January 29, 2008

ccieblog.com

I was cleaning up some of my bookmarks and was surprised to find that ccieblog.com had recently gone live.  I bookmarked this site sometime last spring.  At that time it was just parked.  I think that this site is administered by IPexpert.com, but I’m not 100% sure.  I remember looking at this site (as well as ccieradio.com before and seeing ‘copyright IPexpert.com’.  The ‘about’ page doesn’t state who owns the domain:

Welcome to CCIEblog.com, your free CCIE home page, portal and blogging community.

You can host your own CCIE blog at this site for free.  There are already a half-dozen blogs up, but all but one of them are empty (placeholders or just test pages?).  CCIE on Ice is currently the only blog with any posts:

I’m currently studying for the CCIE written which I’m scheduled to take on jan 23. in Barcelona, Spain during my trip to the Cisco Networkers Europe convention.

If I manage to pass my written test I will use this blog to report my progress towards the CCIE lab exam and also use this blog to practise my written English. So feel free to comment on my writing.

Here’s hoping that CCIE on Ice passed the written exam and will be posting about chasing the CCIE.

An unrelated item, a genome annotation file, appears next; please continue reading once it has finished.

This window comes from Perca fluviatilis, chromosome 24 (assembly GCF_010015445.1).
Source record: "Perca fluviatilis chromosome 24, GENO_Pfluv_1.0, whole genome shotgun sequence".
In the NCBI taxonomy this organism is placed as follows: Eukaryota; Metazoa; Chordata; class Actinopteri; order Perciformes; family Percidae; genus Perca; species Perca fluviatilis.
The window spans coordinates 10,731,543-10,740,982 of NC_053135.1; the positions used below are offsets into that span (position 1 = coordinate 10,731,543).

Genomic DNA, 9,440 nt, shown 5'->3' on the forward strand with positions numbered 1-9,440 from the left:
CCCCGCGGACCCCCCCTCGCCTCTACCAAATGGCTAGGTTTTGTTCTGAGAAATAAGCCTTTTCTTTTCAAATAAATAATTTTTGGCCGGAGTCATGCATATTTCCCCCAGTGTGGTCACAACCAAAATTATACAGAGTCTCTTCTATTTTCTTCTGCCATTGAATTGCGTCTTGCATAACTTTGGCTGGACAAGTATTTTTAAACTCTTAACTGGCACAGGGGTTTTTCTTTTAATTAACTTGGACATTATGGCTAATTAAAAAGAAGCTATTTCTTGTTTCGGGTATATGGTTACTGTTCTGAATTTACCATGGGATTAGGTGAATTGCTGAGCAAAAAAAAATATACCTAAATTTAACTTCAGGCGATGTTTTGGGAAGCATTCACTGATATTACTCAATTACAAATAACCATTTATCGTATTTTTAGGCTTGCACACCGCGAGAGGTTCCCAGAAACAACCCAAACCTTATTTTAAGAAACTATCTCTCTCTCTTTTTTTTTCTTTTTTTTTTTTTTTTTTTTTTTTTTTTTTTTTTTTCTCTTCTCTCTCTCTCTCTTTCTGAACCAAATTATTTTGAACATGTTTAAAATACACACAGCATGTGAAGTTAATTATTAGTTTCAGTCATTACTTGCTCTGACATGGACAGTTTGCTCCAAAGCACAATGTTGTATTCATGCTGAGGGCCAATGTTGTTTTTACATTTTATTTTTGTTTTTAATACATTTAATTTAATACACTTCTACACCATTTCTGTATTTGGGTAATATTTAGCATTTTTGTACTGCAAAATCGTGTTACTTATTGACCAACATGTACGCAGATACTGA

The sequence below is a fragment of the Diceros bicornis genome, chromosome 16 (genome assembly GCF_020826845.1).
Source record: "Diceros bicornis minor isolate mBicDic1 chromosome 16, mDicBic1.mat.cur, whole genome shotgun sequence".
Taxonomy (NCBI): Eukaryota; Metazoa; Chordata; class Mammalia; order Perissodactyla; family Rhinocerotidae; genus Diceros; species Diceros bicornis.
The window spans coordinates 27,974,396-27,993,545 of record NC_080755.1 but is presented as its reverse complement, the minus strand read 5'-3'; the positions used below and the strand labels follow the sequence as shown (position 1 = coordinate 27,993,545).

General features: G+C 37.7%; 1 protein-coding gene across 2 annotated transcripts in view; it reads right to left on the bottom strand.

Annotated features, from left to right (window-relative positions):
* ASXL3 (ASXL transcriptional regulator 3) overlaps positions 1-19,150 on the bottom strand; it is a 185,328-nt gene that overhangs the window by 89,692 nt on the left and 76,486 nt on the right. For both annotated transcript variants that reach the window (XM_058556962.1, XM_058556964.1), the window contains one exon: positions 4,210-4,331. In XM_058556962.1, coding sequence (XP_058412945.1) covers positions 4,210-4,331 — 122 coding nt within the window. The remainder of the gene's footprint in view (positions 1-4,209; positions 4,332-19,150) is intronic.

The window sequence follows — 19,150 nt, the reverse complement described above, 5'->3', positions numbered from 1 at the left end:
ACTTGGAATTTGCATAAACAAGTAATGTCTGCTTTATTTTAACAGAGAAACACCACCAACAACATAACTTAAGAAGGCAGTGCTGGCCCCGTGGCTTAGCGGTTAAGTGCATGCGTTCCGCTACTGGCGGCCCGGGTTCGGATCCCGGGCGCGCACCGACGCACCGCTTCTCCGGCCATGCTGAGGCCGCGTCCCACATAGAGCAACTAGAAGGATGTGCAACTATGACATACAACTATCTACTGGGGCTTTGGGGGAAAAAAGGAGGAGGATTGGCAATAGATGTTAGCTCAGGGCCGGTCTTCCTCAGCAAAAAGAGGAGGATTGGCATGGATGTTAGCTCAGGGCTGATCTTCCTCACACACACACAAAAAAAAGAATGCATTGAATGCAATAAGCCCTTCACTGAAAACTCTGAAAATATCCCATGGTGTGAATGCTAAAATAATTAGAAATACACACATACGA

If you’re not interested in creating your own CCIE blog, you might still be interested in this:

Catch up on today’s CCIE news and read the latest posts on CCIE blogs on your own custom CCIE home page, at http://start.ccieblog.com/.

I you go to start.ccieblog.com, you’ll see a NetVibes page with a number of CCIE blogs (including yours truly) already loaded.  You can customize the page and add/remove RSS feeds as well as widgets.

Some of you are probably thinking, “Someone is running WordPress and Netvibes on a server.  Big deal.”  I think that this is actually a pretty cool site because it will give those looking for CCIE blogs a very good nice place to start.  When I started my studies, I was surprised at the lack of CCIE blogs I was able to find.  Over the months, I have found quite a few blogs, but I would have loved to have had a resource like this when I was first starting.  IF the blog hosting portion of ccieblog takes off, this site will be a very nice community resource for those seeking CCIE blogs.

Speaking of CCIE blogs, I have a fresh batch cooked up which I will be posting in the next few days.

***Update***

I wasn’t hallucinating (this time!).  It looks like IPexpert does (or at the very least – did) own the ccieblog domain.  Here’s a post from a year ago:

In addition to IPexpert’s Online Certification Talk forum (www.CertificationTalk.com) and Online Study List (email list-serv) (www.OnlineStudyList.com), we are please to announce 3 additional CCIE-focused communities that will begin to take form over the next few months.

CCIE Blog - (www.CCIEBlog.com) This community will be dedicated to IPexpert instructors, management staff and various (selected) students progressing their way through the CCIE certification. Pop in and read about their daily experiences!